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Wednesday, June 13, 2012

Issue of the Week: When Money Talks

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The national media got part of the story right. Last week's recall election was highly influenced by the $80 million spent on campaign ads, mailers, robocalls and ongoing fundraising efforts.

But while national reporters pointed to the U.S. Supreme Court's controversial Citizens United for the historic influx of cash, Wisconsin's campaign finance and recall statutes are the root of the problem.

Wisconsin's recall provision in the state constitution allows the targeted official to raise unlimited sums of money to mount a defense of that recall until the election is certified. That enabled Gov. Scott Walker to raise $30 million from around the country, far more than he or any other candidate could raise under regular campaign finance laws.

Walker exploited the laws to create a big advantage. One of his supporters filed recall papers early, so that Walker could start collecting contributions before the organized, official recall committee could launch its signature-collection efforts. Walker continued raising funds from out of state and blanketed the airwaves with ads long before the almost 1 million signatures were turned in to the Government Accountability Board (GAB) and his opponents could begin their campaigns.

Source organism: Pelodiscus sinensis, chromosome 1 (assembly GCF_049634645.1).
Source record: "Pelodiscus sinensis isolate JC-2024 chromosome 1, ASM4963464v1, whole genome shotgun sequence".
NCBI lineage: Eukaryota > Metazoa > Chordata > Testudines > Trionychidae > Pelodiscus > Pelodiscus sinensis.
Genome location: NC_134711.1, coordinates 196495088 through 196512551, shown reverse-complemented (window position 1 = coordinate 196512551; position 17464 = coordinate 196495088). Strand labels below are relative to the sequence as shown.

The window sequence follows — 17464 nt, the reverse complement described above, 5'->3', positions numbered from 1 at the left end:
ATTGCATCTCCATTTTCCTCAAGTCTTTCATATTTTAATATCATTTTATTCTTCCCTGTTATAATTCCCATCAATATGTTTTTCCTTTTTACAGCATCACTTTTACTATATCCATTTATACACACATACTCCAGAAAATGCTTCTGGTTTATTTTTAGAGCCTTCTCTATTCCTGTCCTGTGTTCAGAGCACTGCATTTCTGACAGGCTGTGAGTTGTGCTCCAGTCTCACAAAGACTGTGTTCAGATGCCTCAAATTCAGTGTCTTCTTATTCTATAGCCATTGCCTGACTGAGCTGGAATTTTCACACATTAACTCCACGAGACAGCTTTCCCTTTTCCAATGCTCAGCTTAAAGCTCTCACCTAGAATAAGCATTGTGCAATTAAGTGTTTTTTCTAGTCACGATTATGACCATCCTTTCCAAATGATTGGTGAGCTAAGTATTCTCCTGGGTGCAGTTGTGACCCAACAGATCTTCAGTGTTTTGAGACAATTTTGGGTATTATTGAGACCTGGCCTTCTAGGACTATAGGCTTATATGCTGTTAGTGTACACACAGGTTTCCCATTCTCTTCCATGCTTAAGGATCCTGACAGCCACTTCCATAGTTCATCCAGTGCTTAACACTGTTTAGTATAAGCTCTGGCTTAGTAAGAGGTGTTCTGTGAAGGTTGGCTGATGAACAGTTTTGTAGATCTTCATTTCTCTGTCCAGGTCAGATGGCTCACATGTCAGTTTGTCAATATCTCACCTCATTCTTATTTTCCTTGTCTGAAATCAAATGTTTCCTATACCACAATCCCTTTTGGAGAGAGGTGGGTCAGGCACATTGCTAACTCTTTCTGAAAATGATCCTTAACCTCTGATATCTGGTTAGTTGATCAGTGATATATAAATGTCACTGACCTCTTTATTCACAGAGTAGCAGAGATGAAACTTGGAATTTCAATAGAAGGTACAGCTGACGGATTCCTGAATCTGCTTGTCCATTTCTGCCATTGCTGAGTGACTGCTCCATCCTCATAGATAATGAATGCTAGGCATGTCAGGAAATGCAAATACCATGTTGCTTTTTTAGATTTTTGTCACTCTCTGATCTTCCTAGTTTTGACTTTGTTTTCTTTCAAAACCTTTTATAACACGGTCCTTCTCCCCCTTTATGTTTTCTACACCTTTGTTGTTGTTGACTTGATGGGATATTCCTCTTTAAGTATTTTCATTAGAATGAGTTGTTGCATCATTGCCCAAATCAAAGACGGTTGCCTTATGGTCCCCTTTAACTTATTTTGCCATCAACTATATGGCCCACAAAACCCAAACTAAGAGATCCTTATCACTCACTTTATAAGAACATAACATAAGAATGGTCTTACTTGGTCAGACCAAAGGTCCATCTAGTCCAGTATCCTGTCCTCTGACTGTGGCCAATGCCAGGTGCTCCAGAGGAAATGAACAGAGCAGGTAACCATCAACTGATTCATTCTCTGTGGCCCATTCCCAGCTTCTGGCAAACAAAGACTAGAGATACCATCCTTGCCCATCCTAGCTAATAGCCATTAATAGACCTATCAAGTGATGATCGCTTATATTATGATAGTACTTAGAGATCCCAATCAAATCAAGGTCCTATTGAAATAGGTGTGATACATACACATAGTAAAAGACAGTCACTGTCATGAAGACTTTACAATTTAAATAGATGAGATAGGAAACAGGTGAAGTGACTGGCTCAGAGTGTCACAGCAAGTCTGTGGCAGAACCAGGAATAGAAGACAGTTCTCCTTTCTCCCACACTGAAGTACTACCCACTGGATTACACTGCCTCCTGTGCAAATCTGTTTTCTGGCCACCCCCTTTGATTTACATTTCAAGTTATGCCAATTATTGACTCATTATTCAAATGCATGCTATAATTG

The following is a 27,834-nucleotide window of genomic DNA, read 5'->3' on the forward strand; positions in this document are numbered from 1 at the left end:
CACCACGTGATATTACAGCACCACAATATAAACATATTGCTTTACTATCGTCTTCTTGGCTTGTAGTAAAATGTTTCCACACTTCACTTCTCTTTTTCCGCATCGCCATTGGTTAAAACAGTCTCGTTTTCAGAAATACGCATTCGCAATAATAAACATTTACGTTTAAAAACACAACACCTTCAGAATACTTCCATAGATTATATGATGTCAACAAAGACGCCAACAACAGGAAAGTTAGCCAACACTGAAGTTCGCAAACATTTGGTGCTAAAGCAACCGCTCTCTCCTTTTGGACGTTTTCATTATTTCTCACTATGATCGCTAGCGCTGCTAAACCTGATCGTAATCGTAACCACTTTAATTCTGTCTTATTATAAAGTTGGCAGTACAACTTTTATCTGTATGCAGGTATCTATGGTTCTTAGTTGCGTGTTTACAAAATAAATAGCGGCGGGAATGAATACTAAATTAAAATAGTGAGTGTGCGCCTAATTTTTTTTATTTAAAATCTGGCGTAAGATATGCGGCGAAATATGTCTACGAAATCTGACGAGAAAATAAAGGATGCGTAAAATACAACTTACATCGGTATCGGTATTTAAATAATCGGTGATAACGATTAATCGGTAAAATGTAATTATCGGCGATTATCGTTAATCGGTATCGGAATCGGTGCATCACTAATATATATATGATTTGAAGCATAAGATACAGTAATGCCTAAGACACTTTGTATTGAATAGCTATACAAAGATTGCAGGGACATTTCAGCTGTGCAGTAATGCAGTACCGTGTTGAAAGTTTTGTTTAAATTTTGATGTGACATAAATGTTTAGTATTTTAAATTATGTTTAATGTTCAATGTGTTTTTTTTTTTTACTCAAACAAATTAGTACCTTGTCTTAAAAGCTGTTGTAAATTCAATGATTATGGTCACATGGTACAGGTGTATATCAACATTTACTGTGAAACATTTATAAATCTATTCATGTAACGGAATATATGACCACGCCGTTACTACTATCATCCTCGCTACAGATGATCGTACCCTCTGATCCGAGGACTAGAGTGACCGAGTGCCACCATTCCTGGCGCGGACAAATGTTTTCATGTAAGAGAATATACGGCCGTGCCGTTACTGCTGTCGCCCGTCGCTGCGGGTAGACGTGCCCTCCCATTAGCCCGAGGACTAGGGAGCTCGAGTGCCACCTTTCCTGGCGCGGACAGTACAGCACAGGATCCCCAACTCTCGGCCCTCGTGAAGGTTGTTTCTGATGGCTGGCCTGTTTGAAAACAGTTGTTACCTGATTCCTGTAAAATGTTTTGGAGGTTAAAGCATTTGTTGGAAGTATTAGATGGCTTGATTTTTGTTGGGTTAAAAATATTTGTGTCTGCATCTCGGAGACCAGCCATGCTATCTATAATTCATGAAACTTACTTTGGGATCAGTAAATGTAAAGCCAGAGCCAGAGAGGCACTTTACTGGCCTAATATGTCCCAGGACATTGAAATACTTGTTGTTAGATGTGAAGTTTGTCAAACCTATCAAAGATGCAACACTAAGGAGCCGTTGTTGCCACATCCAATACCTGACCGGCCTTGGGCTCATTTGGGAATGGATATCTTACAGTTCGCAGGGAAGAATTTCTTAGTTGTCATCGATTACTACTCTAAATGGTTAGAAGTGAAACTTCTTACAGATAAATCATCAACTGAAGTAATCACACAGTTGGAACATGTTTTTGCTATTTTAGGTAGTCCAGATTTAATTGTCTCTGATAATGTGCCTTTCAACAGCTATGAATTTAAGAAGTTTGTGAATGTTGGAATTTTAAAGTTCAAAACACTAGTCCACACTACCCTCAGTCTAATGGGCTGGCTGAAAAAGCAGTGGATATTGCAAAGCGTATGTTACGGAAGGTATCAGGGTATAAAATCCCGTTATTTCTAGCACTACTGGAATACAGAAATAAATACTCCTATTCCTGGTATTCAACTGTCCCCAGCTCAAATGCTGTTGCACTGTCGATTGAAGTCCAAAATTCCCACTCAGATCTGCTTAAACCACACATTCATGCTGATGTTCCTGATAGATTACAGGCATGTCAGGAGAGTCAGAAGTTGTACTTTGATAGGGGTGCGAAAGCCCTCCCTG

Technically, Walker's unlimited donations were supposed to be used for the defense of the recall, and could only be collected until the GAB certified the recall election. But, again, Walker was able to exploit loopholes in the law. According to One Wisconsin Now, he collected the “unlimited” sums even after the GAB called the election because he allegedly incurred so many expenses related to the recall.

At the same time, Walker transferred more than $160,000 from his campaign account to his criminal defense fund for legal expenses resulting from the ongoing John Doe investigation. Here, too, Walker exploited some loopholes. While state law requires him to get the permission of his donors to transfer campaign contributions to his defense fund, he didn't need to get that permission in writing or itemize those transfers on his campaign finance statement. As a result, Wisconsin voters may never know who is paying for his criminal defense attorneys.

So while Citizens United may be an issue when it comes to the influence of money in campaigns, another big problem is much closer to home. While we don't anticipate that legislators are going to trip over themselves to fix a campaign finance system that ultimately benefits them, it would be the right thing to do. Wisconsin voters deserve more transparency and accountability from our elected officials. We need to know who is paying for campaign expenses and underwriting criminal defense attorneys so that we know who our elected officials are beholden to. A clean, fair campaign finance system will ultimately lead to a cleaner, fairer government.

Heroes of the Week
: Good Neighbor Project Volunteers

One of several efforts organized by Interfaith Older Adult Programs (600 W. Virginia St.), the Good Neighbor Project matches volunteers with nearby older adults who need assistance with maintaining their properties. Volunteers help with shoveling snow in winter and cutting grass and doing general yard chores in the spring, summer and fall.

The Good Neighbor Project welcomes long- and short-term commitments from both individuals and groups. There is a waiting list of seniors requesting assistance. Readers interested in helping older adults in their area are encouraged to call 414-220-8648 or visit www.interfaithmilw.org for more information.
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